Our passports were stolen in Paris

Aug 12th, 2009, 12:45 PM
Join Date: Jun 2003
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Spaarne, how many times have you had to use your passport to identify yourself other than to a bank or other official identity-checkers? Do the police stop you often and require you to identify yourself?
kerouac is offline  
Aug 12th, 2009, 12:55 PM
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I NEVER EVER carry my passport with me whilst I am out touring. I leave it in the hotel safe.

Even if someone did break into your room safe, why would they take your passport?? Most theives just want things like cash, ipod, camera, jewellery.

Cries_Van_Notebook is offline  
Aug 12th, 2009, 01:05 PM
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I don't know how many times. I happens rarely but it happens. I just feel naked if I don't have my passport with me. Police never stop me, but I stop them to ask directions now and then. The B&Bs and hostels I've stayed in don't even have safes. The last time I used a safe was on an overnight ferry where I shared a room with 3 other guys and stashed my cameras, but not my passport. As Cries says, why would they steal my passport?
spaarne is offline  
Aug 12th, 2009, 01:26 PM
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Has anybody here ever had their passport stolen at a hotel, whether it was in a safe or not? Anywhere in the world?'"

NEVER carry my passport with me In over 35 years of traveling it has never been stolen. I don't even leave it in the hotel safe.
For on street ID ( not that anyone has ever asked) I have my DL.
danon is online now  
Aug 12th, 2009, 01:33 PM
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We had a lot of stuff happen to us on our trip to Paris, but not stolen passports (which I carry on me at all times).

Sorry this happened to you!
seetheworld is offline  
Aug 12th, 2009, 01:40 PM
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The one thing I would like to say is that it is great advice to always be aware, but it is virtually impossible to do! Especially the older I get! LOL
Kristinelaine is offline  
Aug 12th, 2009, 01:55 PM
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You have one year more of international travel than I and my passport has never been stolen either. Remember those good old days when the hotels required you to leave it with them? Then they would put it in a pigeon hole next to the front desk until you asked for it. Any passer-by could have had a handful of passports in an instant. I needed mine often in those days for collecting poste restante mail and for cashing travelers checks. I still keep my passport with me even though I'm using email and ATMs now.

Same for room keys hanging within reach in the old two star hotels. I still go to hotels like that and I've never had a problem.
spaarne is offline  
Aug 12th, 2009, 02:01 PM
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When my camera died in Madrid Spain on the third day of my three-week vacation, I went to FNAC to buy a replacement. I had to use my VISA credit card and I was asked for my passport to pay for it. Fortunately I had it stashed in my Hidden Pocket that was pinned to the inside of my waistband and I could pull it out and replace it discretely.

I have always either used a money belt and now the hidden pocket to deep store the credit cards, my flight and hotel info (printed very small and on both sides of one letter-size page) and extra Euros...basically everything I would need to get back home.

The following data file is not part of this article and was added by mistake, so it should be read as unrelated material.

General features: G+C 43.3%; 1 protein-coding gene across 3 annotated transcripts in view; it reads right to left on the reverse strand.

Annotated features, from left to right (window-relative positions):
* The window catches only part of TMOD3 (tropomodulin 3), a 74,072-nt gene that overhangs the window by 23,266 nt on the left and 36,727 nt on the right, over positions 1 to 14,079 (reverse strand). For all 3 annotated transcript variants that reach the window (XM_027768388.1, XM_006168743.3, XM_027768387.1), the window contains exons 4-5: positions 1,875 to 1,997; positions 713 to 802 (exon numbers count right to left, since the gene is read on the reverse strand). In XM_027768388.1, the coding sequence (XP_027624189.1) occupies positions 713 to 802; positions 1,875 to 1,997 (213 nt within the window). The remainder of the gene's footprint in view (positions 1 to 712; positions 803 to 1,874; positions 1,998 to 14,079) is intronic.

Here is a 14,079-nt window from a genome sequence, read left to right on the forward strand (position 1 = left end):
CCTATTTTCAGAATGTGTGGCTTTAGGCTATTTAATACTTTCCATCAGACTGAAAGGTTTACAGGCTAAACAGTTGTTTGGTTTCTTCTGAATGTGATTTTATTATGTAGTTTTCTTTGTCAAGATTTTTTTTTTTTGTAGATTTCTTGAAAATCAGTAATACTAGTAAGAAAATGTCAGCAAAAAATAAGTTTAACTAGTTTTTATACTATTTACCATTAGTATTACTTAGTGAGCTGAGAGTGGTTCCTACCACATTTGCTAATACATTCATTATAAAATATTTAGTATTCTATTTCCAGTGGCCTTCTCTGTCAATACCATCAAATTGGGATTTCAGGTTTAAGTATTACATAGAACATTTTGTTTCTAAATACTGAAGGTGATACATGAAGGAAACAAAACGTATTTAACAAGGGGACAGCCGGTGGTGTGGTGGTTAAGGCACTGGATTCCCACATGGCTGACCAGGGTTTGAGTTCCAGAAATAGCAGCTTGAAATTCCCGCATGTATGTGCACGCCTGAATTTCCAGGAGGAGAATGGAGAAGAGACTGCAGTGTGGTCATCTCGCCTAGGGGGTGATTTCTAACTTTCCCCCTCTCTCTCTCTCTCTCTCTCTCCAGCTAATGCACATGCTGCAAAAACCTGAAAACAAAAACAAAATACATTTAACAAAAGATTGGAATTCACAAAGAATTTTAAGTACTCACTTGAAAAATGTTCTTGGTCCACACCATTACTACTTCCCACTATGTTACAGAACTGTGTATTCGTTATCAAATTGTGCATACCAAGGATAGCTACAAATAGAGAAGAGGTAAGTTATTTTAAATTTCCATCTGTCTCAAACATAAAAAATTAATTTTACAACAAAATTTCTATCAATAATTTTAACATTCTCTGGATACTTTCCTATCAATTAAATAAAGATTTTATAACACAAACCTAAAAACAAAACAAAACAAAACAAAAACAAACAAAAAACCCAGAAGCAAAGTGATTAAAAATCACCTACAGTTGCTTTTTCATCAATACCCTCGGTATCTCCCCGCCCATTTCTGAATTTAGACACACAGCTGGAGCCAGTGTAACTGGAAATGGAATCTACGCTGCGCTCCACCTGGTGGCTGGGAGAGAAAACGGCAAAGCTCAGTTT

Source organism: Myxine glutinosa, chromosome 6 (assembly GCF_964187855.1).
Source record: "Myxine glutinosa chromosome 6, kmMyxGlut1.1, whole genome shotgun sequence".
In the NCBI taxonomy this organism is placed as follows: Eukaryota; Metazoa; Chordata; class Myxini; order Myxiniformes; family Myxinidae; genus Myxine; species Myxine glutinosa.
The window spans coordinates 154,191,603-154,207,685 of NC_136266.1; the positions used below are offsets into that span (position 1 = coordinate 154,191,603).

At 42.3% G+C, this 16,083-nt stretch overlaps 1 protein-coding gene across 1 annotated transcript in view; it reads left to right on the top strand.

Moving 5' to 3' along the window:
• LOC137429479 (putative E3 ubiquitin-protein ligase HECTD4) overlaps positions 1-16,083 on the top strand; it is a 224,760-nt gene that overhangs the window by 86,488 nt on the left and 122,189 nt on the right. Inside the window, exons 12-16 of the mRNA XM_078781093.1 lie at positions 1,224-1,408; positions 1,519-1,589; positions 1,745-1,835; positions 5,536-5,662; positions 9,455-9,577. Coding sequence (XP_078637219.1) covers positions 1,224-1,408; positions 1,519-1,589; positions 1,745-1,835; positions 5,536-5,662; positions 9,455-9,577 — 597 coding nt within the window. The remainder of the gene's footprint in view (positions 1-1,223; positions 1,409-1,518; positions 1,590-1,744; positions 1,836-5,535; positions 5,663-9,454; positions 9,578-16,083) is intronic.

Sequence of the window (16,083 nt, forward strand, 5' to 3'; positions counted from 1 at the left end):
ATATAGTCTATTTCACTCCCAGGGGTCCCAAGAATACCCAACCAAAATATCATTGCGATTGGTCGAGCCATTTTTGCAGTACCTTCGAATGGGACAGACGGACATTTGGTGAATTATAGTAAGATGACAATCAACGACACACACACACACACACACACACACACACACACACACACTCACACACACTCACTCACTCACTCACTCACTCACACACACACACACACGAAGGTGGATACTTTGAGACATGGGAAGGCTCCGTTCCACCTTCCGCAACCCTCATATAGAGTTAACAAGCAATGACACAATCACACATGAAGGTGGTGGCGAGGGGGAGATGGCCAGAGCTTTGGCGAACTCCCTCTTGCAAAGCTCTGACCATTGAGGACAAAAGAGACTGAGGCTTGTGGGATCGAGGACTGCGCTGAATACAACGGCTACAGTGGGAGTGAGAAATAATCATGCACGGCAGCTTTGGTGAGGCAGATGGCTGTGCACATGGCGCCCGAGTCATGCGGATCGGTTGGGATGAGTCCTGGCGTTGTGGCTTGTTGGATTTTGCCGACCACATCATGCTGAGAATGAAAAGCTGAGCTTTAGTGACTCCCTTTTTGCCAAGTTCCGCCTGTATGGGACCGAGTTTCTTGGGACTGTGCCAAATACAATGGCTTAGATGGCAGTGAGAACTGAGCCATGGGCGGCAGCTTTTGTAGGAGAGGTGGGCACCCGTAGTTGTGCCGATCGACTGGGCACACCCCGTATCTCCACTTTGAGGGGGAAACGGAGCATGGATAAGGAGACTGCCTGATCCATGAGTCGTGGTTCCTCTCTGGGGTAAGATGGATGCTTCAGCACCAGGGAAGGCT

If I need to go to an ATM, usually inside a bank lobby, I take out the card but then after getting the cash, I stash everything back into the hidden pocket.

So sorry about the loss of your wallet and passport - thank you for posting for those people who say that they never let their guard down and don't need a moneybelt because they never use one in their city at home. They also don't have to worry about traveling thousands of miles from a foreign country to get back to their home.

Re the cancelled passport, when my husband had to replace his passport that we thought had fallen out of his motorcycle jacket who knows where - he was told that if we did find it, that it had been cancelled and not to use it.
timsmom is offline  
Aug 12th, 2009, 02:08 PM
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Pickpockets and thieves usually watch a potential victim before striking. If they see you digging in a money belt, they quickly move on. If they see you digging in a purse, pockets, or using a wallet, you get tagged.
TravMimi is offline  
Aug 12th, 2009, 02:58 PM
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I think going back is the best idea I've heard. Almost worth the inconvenience if you get an extra trip out of the experience.
Nikki is offline  
Aug 12th, 2009, 03:08 PM
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"..If they see you digging in a money belt.."

well, that should never happen!

I don't like to be separated from my PP either, so it goes into my leg stash. I'm also afraid I'll go off and leave it in the hotel when I depart for home!
Travelnut is offline  
Aug 12th, 2009, 03:33 PM
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"If they see me digging in my money belt" ... they will have to be in a bathroom stall with me. Seriously I have to almost Strip to get to the thing so I don't do that in public (I know you are all very grateful!)
CarolA is offline  
Aug 12th, 2009, 05:17 PM
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We always keep our passports with us - that way we know where they are at all times. That way we don;t go back to a hotel sae 3 days later and find them missing.

And agree - why were you tipping someone in a store - and why put down a wallet or purse? You NEVER let go of any valuable.

And did the Romanians identify themselves as such?